Official language: Russian
Time zone: UTC +9
Currency: Russian ruble (RUB)
Although relatively small, Chita is an important Siberian university city. There are several high education schools there, including a university and a medical academy.
Chita is located on the border between the subarctic and humid continental climate. Winters are long and with strong frosts (down to -40ºC), and summers are short and quite warm (about 20ºC).
In the city there has been recently built a new datsan, a Buddhist temple that impresses with its architecture. It is located 15 minutes from the centre at Bogomyagkova street.
Chita is a South Siberian city located in the Asian part of Russia, right on the border with Mongolia. Lying on the main route leading to China and on the Trans-Siberian railway route, it is rather a commercial center than a tourist one. Despite post-Soviet symbols and military on the streets, it positively surprises visitors.
According to a legend, the first village was founded in today's Chita in 1653 by Piotr Beketov, a traveler and discoverer of Siberia, who together with a branch of Cossacks built the winter hut Ingodinskoye at the mouth of the river Chita. In 1851, the settlement received the name Chita and became officially a city. Thanks to the construction of the railway line in 1900, the town began to develop. Today, it has become an important commercial, industrial and administrative center in the Zabajkalsk region. Thanks to the location, it is also a good starting point for Lake Baikal, as well as Mongolia and China.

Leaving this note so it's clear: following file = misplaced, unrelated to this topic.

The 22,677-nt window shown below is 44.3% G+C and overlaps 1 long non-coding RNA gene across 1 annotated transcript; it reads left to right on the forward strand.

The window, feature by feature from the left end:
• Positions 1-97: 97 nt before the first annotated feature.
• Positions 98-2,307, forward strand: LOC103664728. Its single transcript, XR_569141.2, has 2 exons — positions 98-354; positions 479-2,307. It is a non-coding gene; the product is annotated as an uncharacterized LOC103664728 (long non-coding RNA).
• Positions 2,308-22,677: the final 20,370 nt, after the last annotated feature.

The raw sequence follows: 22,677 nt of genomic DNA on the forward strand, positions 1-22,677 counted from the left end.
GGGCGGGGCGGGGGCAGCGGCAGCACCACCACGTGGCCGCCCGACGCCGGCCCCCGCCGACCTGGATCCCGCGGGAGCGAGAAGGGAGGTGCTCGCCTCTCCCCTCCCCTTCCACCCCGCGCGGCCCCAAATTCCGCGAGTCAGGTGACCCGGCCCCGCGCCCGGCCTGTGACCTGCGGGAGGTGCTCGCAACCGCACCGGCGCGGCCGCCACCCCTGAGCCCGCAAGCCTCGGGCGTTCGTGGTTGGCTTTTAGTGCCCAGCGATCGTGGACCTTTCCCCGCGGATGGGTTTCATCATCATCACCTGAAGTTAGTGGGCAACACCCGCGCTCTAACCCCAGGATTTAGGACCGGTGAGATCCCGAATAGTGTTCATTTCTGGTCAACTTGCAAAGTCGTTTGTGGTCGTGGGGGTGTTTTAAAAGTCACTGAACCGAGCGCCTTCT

How to spend time here? It is worth going to the historic center of the city, where a rectangular street network designed in 1862 has been preserved. The most important of the local monuments are the Decembrists church from the end of the 18th century, which now houses the branch of the Trans-Baikal Regional Museum, and wooden merchant houses built at the beginning of the 20th century. Must see is also the Cathedral of the Kazan Icon of the Mother of God and the Railway Trans Siberian Museum. Nature lovers can also spend time in the city botanical or zoological garden.
What to eat in the south of Siberia? This region, due to its proximity to Lake Baikal, is famous for its fish dishes, including from the Omula caught in this lake, which is served smoked, fried or dried on a stick. It is also worth to be tempted by caviar, sugudai (raw fish with salt, pepper and oil) or gruzinchiki (rolls of pasta with pieces of fish). Because many Mongolian ethnicities live there, you can also find poses (baked dumplings stuffed with mutton or beef fillet), buhler (a large portion of mutton meat in a bowl of steaming broth) among local specialties. After dinner, enjoy traditional strong Mongolian tea. Where to eat? We recommend Schastye, Ayan, and Shashlychny Dvorik.